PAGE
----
There are plenty of reasons to pay for Microsoft Office, but if you don’t have any, don’t immediately buy it. Try LibreOffice first– it’s legitimately free and can do almost everything that Word, Excel and PowerPoint can. You might just save $150 (for Microsoft Office 2019) or $70/yr (for Microsoft 365).
LibreOffice has been around for years, and is maintained by a non-profit company and nice tech community members. You can install LibreOffice on Windows, MacOSX and Linux machines. If you want an app for your mobile device, it looks like The Document Foundation recommends a partner company, Collabora, for that.
But to be absolutely clear: LibreOffice is a full-featured program that can stand-in for Microsoft Word, Excel and PowerPoint. It can open your existing Office files without changing or harming them. LibreOffice will open Word, Excel and PowerPoint files that are sent to you, allow you to edit & save them, and send them off to other Microsoft Office users.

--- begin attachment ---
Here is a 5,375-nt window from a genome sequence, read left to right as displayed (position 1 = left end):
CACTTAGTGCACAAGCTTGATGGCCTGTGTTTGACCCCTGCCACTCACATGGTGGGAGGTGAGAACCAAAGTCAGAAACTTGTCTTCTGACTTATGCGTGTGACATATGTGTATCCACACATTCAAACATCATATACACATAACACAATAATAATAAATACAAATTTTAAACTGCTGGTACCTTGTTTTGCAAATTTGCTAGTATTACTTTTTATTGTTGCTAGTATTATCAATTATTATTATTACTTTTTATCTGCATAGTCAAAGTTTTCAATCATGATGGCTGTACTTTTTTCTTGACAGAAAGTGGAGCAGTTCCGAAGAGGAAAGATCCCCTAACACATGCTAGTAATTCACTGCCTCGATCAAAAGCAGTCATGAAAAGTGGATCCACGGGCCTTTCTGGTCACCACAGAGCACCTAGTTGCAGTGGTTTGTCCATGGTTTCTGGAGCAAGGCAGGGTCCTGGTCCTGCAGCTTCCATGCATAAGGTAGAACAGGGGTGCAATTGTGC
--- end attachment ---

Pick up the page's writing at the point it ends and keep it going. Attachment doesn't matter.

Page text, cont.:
There is no risk here, and if for any reason you don’t want LibreOffice after using it, you haven’t burned any bridges! You may uninstall LibreOffice at any time and move to another Office suite, without consequence.
Changing the File Type Defaults
Once you install LibreOffice, though, you should tweak a few settings, so that it saves your new files in Microsoft formats. By default, Libre offers to save your files in Open Document formats, which aren’t widely used. Follow these next steps to make sure that all of your new work will be compatible with everyone else:
- Open LibreOffice and go to the Tools menu, then to Options.
- On the left, click the Plus Sign next to Load/Save, then click General.
- To the right, change ‘Document Type’ to ‘Text Document’.
Set the ‘Always Save As’ field to ‘Word 2007-365 (*.docx)’.
- Next, change ‘Document Type’ to ‘Spreadsheet’.
Set the ‘Always Save As’ field to ‘Excel 2007-365 (*.xlsx)’.
- Lastly, change ‘Document Type’ to ‘Presentation’.
Set the ‘Always Save As’ field to ‘PowerPoint 2007-365 (*.pptx)’.
- Click OK at the bottom, and you are done.
PS: MacOS users cannot go to Tools -> Options in these programs. Instead, go to LibreOffice -> Preferences, and then the rest of these instructions should line up.